JOYCE COPLING, Appellant vs. AMERICAN FAMILY MUTUAL INSURANCE COMPANY, S.I., Respondent
Missouri Court of Appeals, Southern District - SD36609
No Prejudice Shown in Procedure for Sentencing
Circuit court’s instructional error is a matter for direct appeal, but post-conviction proceedings address trial counsel’s failure to submit an instruction. An instruction on a lesser-included offense is due if conviction on the lesser included offense is possible but, because the victim’s age was an element of the offense, the lesser included offense could not have occurred during the time period described in the charging instrument. “Notably, [appellant’s] counsel argued, both at trial and on appeal, that the Victim’s equivocal testimony concerning whether [the events alleged occurred] in the Summer of 2002, or instead in the Summer of 2003, should result in [appellant’s] outright acquittal.” Appellant did not show that deprivation of a jury-recommended sentence caused any prejudice in that appellant did not show “a reasonable probability of a different sentencing outcome.”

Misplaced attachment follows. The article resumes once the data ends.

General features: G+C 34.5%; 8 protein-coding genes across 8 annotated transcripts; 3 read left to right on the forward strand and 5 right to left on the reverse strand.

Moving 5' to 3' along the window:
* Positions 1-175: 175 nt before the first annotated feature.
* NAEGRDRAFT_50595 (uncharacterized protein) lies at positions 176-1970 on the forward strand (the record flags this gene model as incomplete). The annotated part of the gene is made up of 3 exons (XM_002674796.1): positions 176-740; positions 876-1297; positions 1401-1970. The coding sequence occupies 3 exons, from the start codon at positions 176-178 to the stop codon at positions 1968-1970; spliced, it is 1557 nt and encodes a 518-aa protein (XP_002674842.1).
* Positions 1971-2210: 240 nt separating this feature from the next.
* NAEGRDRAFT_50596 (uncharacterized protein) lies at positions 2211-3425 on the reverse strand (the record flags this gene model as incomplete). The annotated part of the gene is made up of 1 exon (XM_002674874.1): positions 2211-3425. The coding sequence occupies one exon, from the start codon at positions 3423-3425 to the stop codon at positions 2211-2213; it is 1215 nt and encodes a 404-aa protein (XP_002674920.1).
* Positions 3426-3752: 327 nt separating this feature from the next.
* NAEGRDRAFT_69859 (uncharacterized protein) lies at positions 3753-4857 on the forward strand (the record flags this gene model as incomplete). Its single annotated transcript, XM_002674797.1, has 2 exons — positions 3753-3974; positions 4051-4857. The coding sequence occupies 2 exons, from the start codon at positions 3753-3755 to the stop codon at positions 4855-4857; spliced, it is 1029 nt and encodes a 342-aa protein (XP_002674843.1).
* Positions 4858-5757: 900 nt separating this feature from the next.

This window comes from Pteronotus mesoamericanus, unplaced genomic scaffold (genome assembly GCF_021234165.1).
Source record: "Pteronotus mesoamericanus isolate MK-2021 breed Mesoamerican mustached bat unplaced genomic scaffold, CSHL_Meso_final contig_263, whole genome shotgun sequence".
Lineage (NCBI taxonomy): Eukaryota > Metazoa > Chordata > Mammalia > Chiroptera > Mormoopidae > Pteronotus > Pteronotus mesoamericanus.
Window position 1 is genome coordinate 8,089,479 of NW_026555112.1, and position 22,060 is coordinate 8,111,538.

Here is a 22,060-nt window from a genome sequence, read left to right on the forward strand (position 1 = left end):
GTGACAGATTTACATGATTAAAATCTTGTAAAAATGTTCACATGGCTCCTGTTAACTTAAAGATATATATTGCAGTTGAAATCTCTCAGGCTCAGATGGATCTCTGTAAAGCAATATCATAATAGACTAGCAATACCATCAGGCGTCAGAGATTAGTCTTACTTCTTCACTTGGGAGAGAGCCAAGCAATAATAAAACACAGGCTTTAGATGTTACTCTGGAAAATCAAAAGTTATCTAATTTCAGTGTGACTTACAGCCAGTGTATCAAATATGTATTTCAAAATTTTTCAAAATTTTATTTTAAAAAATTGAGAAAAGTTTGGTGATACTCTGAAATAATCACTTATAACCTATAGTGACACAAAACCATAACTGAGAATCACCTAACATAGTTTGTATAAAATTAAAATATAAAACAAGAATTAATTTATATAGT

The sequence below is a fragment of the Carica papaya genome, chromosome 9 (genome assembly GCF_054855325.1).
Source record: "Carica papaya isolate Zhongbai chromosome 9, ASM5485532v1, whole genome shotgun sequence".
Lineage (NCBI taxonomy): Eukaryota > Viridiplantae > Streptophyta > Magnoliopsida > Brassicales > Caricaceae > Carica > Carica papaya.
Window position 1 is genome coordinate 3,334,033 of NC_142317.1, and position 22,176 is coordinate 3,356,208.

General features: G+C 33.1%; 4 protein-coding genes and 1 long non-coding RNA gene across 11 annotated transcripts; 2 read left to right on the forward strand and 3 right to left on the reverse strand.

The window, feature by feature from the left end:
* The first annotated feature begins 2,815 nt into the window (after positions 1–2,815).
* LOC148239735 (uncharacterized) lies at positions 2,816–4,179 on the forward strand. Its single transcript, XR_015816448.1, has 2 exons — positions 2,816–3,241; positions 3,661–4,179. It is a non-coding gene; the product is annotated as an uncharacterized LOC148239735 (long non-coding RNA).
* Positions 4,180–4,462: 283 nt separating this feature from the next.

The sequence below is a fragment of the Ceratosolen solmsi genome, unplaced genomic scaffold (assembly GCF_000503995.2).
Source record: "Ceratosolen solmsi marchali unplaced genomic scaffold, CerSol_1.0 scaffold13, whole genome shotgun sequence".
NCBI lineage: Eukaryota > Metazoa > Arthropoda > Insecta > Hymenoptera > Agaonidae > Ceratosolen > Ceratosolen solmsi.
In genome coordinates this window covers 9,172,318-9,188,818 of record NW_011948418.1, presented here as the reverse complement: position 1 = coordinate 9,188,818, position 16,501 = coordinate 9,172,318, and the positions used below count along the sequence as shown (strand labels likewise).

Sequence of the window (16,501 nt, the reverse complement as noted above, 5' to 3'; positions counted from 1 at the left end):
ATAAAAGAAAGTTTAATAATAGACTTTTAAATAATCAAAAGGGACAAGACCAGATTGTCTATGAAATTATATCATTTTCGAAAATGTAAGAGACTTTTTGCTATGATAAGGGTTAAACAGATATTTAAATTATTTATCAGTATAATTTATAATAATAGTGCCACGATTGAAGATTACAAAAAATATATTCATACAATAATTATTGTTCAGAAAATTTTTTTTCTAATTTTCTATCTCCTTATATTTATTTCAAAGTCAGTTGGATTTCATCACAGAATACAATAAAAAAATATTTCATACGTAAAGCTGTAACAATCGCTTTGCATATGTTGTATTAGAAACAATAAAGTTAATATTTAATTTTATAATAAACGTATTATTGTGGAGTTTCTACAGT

Joseph B. Sprofera vs. State of Missouri
Missouri Court of Appeals, Western District - WD82443
Trial Counsel’s Arguments on Mental Health Were Sufficient
Movant pleaded guilty to avoid a jury hearing about his criminal history, which was an element of the offense charged, so a jury would have heard about even if stipulated. Therefore, trial counsel’s failure to suggest a stipulation did not show that trial counsel was ineffective. Movant did not show that trial counsel’s advocacy, as to movant’s mental health issues, was less than diligent or prejudicial.
MARCUS L. JOHNSON, Movant-Appellant v. STATE OF MISSOURI, Respondent-Respondent
Missouri Court of Appeals, Southern District - SD36496